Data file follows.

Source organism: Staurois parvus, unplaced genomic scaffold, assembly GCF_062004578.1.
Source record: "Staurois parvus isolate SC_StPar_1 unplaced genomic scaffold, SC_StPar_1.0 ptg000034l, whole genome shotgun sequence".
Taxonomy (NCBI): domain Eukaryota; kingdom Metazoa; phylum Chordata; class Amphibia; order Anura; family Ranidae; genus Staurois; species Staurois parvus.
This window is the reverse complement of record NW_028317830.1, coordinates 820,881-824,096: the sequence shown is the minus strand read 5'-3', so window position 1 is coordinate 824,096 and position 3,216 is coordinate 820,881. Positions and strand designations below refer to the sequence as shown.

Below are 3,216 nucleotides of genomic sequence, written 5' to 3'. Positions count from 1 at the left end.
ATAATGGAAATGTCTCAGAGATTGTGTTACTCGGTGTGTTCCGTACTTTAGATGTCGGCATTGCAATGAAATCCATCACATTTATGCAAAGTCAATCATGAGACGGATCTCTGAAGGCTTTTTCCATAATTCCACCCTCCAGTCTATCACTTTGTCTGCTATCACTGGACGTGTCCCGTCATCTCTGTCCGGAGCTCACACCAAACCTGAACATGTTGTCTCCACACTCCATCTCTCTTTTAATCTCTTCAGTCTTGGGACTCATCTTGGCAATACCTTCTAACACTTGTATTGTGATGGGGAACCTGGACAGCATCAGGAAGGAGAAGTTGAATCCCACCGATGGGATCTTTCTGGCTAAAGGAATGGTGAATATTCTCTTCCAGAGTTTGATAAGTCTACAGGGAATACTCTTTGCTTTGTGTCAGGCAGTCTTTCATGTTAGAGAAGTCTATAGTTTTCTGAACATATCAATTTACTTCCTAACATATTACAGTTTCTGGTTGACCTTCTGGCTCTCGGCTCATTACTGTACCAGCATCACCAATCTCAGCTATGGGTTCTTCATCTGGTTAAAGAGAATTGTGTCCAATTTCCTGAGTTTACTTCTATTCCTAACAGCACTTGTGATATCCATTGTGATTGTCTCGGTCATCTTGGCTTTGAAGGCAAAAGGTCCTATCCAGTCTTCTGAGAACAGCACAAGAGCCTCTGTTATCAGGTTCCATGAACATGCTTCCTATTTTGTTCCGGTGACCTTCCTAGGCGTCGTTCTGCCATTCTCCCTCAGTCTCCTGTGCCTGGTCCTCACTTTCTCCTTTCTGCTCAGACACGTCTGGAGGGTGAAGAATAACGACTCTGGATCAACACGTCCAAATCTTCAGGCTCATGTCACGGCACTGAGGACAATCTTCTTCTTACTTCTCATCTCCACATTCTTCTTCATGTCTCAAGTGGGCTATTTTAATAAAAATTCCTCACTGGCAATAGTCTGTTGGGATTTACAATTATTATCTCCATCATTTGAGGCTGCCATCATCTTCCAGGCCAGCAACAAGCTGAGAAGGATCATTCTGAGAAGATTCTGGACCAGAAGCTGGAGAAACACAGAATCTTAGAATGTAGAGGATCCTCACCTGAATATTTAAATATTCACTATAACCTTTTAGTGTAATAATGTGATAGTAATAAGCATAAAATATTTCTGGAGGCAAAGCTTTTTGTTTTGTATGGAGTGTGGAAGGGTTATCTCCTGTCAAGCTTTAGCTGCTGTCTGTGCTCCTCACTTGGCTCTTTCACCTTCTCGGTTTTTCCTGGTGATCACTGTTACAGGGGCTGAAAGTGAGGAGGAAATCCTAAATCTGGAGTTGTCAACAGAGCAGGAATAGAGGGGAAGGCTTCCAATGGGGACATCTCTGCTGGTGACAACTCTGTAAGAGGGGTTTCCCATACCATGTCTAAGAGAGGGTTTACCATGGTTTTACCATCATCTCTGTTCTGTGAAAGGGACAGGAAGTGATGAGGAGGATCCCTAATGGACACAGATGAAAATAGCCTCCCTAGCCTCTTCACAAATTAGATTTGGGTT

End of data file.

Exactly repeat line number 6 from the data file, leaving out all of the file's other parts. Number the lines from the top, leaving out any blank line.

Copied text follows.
ATAATGGAAATGTCTCAGAGATTGTGTTACTCGGTGTGTTCCGTACTTTAGATGTCGGCATTGCAATGAAATCCATCACATTTATGCAAAGTCAATCATGAGACGGATCTCTGAAGGCTTTTTCCATAATTCCACCCTCCAGTCTATCACTTTGTCTGCTATCACTGGACGTGTCCCGTCATCTCTGTCCGGAGCTCACACCAAACCTGAACATGTTGTCTCCACACTCCATCTCTCTTTTAATCTCTTCAGTCTTGGGACTCATCTTGGCAATACCTTCTAACACTTGTATTGTGATGGGGAACCTGGACAGCATCAGGAAGGAGAAGTTGAATCCCACCGATGGGATCTTTCTGGCTAAAGGAATGGTGAATATTCTCTTCCAGAGTTTGATAAGTCTACAGGGAATACTCTTTGCTTTGTGTCAGGCAGTCTTTCATGTTAGAGAAGTCTATAGTTTTCTGAACATATCAATTTACTTCCTAACATATTACAGTTTCTGGTTGACCTTCTGGCTCTCGGCTCATTACTGTACCAGCATCACCAATCTCAGCTATGGGTTCTTCATCTGGTTAAAGAGAATTGTGTCCAATTTCCTGAGTTTACTTCTATTCCTAACAGCACTTGTGATATCCATTGTGATTGTCTCGGTCATCTTGGCTTTGAAGGCAAAAGGTCCTATCCAGTCTTCTGAGAACAGCACAAGAGCCTCTGTTATCAGGTTCCATGAACATGCTTCCTATTTTGTTCCGGTGACCTTCCTAGGCGTCGTTCTGCCATTCTCCCTCAGTCTCCTGTGCCTGGTCCTCACTTTCTCCTTTCTGCTCAGACACGTCTGGAGGGTGAAGAATAACGACTCTGGATCAACACGTCCAAATCTTCAGGCTCATGTCACGGCACTGAGGACAATCTTCTTCTTACTTCTCATCTCCACATTCTTCTTCATGTCTCAAGTGGGCTATTTTAATAAAAATTCCTCACTGGCAATAGTCTGTTGGGATTTACAATTATTATCTCCATCATTTGAGGCTGCCATCATCTTCCAGGCCAGCAACAAGCTGAGAAGGATCATTCTGAGAAGATTCTGGACCAGAAGCTGGAGAAACACAGAATCTTAGAATGTAGAGGATCCTCACCTGAATATTTAAATATTCACTATAACCTTTTAGTGTAATAATGTGATAGTAATAAGCATAAAATATTTCTGGAGGCAAAGCTTTTTGTTTTGTATGGAGTGTGGAAGGGTTATCTCCTGTCAAGCTTTAGCTGCTGTCTGTGCTCCTCACTTGGCTCTTTCACCTTCTCGGTTTTTCCTGGTGATCACTGTTACAGGGGCTGAAAGTGAGGAGGAAATCCTAAATCTGGAGTTGTCAACAGAGCAGGAATAGAGGGGAAGGCTTCCAATGGGGACATCTCTGCTGGTGACAACTCTGTAAGAGGGGTTTCCCATACCATGTCTAAGAGAGGGTTTACCATGGTTTTACCATCATCTCTGTTCTGTGAAAGGGACAGGAAGTGATGAGGAGGATCCCTAATGGACACAGATGAAAATAGCCTCCCTAGCCTCTTCACAAATTAGATTTGGGTT